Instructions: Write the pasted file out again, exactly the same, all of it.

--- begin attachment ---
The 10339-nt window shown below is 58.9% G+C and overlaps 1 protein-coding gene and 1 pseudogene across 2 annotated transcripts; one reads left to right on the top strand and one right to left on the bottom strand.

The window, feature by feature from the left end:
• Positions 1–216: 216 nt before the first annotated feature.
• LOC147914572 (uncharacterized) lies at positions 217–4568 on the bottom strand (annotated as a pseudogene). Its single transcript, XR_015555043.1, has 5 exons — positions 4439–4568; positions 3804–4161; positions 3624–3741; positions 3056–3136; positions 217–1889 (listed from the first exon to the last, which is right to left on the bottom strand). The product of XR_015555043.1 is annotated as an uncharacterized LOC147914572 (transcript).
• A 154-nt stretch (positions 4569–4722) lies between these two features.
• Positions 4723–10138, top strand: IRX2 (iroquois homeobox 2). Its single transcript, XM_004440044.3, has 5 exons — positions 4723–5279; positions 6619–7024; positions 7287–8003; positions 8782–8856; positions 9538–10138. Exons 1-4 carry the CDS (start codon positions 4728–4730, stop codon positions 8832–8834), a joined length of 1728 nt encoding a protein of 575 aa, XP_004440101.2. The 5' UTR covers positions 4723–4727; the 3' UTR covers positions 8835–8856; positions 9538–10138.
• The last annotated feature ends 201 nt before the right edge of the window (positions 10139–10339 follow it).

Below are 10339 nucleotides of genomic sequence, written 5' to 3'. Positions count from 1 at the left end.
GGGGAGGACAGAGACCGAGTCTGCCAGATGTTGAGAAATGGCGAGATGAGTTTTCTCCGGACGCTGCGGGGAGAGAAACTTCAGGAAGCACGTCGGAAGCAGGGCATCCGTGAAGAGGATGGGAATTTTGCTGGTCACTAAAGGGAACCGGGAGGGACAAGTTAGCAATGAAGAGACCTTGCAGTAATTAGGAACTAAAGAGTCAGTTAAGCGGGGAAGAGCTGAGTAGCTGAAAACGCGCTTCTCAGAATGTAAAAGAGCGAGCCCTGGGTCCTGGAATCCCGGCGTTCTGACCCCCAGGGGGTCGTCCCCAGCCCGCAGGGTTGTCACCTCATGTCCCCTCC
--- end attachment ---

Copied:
The 10339-nt window shown below is 58.9% G+C and overlaps 1 protein-coding gene and 1 pseudogene across 2 annotated transcripts; one reads left to right on the top strand and one right to left on the bottom strand.

The window, feature by feature from the left end:
• Positions 1–216: 216 nt before the first annotated feature.
• LOC147914572 (uncharacterized) lies at positions 217–4568 on the bottom strand (annotated as a pseudogene). Its single transcript, XR_015555043.1, has 5 exons — positions 4439–4568; positions 3804–4161; positions 3624–3741; positions 3056–3136; positions 217–1889 (listed from the first exon to the last, which is right to left on the bottom strand). The product of XR_015555043.1 is annotated as an uncharacterized LOC147914572 (transcript).
• A 154-nt stretch (positions 4569–4722) lies between these two features.
• Positions 4723–10138, top strand: IRX2 (iroquois homeobox 2). Its single transcript, XM_004440044.3, has 5 exons — positions 4723–5279; positions 6619–7024; positions 7287–8003; positions 8782–8856; positions 9538–10138. Exons 1-4 carry the CDS (start codon positions 4728–4730, stop codon positions 8832–8834), a joined length of 1728 nt encoding a protein of 575 aa, XP_004440101.2. The 5' UTR covers positions 4723–4727; the 3' UTR covers positions 8835–8856; positions 9538–10138.
• The last annotated feature ends 201 nt before the right edge of the window (positions 10139–10339 follow it).

Below are 10339 nucleotides of genomic sequence, written 5' to 3'. Positions count from 1 at the left end.
GGGGAGGACAGAGACCGAGTCTGCCAGATGTTGAGAAATGGCGAGATGAGTTTTCTCCGGACGCTGCGGGGAGAGAAACTTCAGGAAGCACGTCGGAAGCAGGGCATCCGTGAAGAGGATGGGAATTTTGCTGGTCACTAAAGGGAACCGGGAGGGACAAGTTAGCAATGAAGAGACCTTGCAGTAATTAGGAACTAAAGAGTCAGTTAAGCGGGGAAGAGCTGAGTAGCTGAAAACGCGCTTCTCAGAATGTAAAAGAGCGAGCCCTGGGTCCTGGAATCCCGGCGTTCTGACCCCCAGGGGGTCGTCCCCAGCCCGCAGGGTTGTCACCTCATGTCCCCTCC